I try to keep an open mind about Flash. From what I can make out, there will be an Adobe Media Player sometime this year and this will be an example of an integrated runtime. So my current plan is to come back to this when the Media Player is available. I am not sure that the demand is there at the moment. Based on an impression of people I meet in Exeter my guess is it may take a couple of years for Integrated Runtime Readiness. There are a few who have upgraded to Vista but even the games enthusiasts seem to be waiting for something.

Wednesday, June 13, 2007

Lawrence Wallis is still not blogging, but...

Lawrence Wallis is still not blogging but it turns out that his weekly writing can be found on the Printweek website.

A few examples- a balanced view of the internet, a plea for recent technology as heritage, and an attack on current language.

Maybe the word "system" would make more sense than "solution". Just a suggestion. There is something that the print industry is missing out on, as it seems to me.

drupa Innovation Parc, the screen grab jpeg

On the website this is in Flash, so you wait for it to load and then an animation of the whole site for context, then each area can be raised a little but really it all takes too long. One image is enough to show the agenda and a basis for discussion. Nearer the time a PDF would be good to print out and help in finding the actual space.

Monday, June 11, 2007

Still no news on MARS

Nothing on MARS so far, but I still think it is worth waiting before another story for Ohmynews.

Meanwhile a photo of the web theatre at Adobe Live Islington.

Saturday, June 09, 2007

Adobe Live in London, still not much on MARS

Apparently there will soon be an update on MARS, a download with the bugs fixed. that is what I gathered at Adobe Live but there is nothing I can find yet on the website.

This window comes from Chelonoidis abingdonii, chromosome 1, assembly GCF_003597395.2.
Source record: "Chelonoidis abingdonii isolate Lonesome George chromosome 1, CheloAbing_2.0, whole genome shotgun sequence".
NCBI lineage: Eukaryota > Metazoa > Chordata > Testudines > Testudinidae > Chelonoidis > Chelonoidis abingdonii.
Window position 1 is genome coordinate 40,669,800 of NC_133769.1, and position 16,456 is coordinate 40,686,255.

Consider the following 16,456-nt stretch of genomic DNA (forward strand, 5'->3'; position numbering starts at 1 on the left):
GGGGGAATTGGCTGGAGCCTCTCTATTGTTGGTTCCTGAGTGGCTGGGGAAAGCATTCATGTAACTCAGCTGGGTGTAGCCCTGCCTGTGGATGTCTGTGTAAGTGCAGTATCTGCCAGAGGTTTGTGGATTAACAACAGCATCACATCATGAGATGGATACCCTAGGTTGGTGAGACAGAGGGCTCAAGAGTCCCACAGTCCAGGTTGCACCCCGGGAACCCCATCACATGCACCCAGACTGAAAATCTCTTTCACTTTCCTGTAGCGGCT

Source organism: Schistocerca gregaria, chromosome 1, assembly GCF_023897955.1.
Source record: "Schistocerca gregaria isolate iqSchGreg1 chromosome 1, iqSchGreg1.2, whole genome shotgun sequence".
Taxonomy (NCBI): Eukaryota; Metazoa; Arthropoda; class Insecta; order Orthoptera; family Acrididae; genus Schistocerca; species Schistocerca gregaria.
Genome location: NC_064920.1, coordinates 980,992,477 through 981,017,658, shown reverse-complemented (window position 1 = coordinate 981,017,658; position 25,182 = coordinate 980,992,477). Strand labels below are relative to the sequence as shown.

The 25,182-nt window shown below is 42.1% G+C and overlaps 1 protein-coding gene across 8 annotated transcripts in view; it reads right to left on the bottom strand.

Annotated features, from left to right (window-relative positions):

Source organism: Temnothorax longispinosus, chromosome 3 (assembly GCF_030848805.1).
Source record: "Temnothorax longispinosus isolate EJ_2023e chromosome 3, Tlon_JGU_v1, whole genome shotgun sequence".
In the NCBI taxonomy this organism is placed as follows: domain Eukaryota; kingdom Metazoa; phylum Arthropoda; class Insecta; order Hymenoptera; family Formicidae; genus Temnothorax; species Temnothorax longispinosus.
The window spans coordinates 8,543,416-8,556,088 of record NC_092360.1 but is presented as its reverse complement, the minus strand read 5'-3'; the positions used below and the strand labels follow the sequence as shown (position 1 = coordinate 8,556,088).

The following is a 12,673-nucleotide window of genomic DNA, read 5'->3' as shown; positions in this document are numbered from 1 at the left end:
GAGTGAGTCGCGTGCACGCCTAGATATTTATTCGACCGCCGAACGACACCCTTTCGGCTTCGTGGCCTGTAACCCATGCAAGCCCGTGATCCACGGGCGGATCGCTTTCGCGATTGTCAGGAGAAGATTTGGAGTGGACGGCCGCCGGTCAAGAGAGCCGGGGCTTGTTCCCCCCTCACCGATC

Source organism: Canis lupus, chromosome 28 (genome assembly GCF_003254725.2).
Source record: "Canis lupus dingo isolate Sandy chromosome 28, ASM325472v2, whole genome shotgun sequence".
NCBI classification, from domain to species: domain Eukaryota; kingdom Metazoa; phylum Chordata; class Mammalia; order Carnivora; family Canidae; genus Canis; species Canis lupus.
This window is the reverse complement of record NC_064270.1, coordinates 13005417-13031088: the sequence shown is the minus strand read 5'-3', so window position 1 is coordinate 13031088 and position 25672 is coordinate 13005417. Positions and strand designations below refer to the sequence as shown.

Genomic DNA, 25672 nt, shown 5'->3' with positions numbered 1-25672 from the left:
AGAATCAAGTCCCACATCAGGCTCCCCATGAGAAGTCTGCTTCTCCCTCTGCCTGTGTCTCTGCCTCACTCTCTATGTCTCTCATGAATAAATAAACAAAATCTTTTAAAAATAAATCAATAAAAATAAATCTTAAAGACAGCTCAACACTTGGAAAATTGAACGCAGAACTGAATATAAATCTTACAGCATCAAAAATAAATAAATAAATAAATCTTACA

There was some convincing evidence of how Flash contributes to classic publishing. Sansui showed a FLEX approach to design in a format for online design through PublishNOW. It is more or less form filling but the Flash offers a visual impression of the final result. InDesign Server creates a PDF for the record and the actual printing. I think that more or less describes it. More in a few weeks.

I met David van Driessche from Gradual on the Certitec stand. Gradual is only gradual as it is assumed that email or FTP for a PDF is already the start of the workflow. Probably a fair assumption though. He suggested that XMP is now used fairly widely for job ticket sort of information coming through websites. JDF is too much for most websites apparently. This is a start at least. JDF can be added later in production.

Print has more or less gone from the Adobe scheme of things. I am only slowly getting used to this. I did a video of the way that a Photoshop flat photo can become a 3D animation-

but this was on the webcast previously. i think the news from Adobe Live was about the MARS update, so more later.

Friday, June 01, 2007

How paranoid is Adobe?

Please understand this is only a blog. It may go way off track sometimes so feedback is welcome.

Next week Adobe will be visible in the UK. Adobe Live is in Islington on Tuesday and Wednesday. My own impression is that "Classic Adobe" will not be much represented. Printing as in litho, that sort of thing. "Classic print and publishing" is a business unit apparently based in India with no marketing budget. I am not opposed to video or web animation but I find it difficult to dialogue with Adobe on issues that are outside their current focus. Market and message segmentation seem a bit out of any coherence sometimes. Maybe it is just the number of emails that arrive recently.

MSNBC recently repeated an FT report by Richard Waters based on a statement by Bruce Chizen about Apollo, a new approach to Flash on the desktop-

We're disrupting how web applications are delivered...By the end of next year, we could have Apollo everywhere....It's truly revolutionary.

The idea of "Adobe_formerly_Macromedia" is still helping to make sense of this. It is as if Classic Adobe is about to vanish.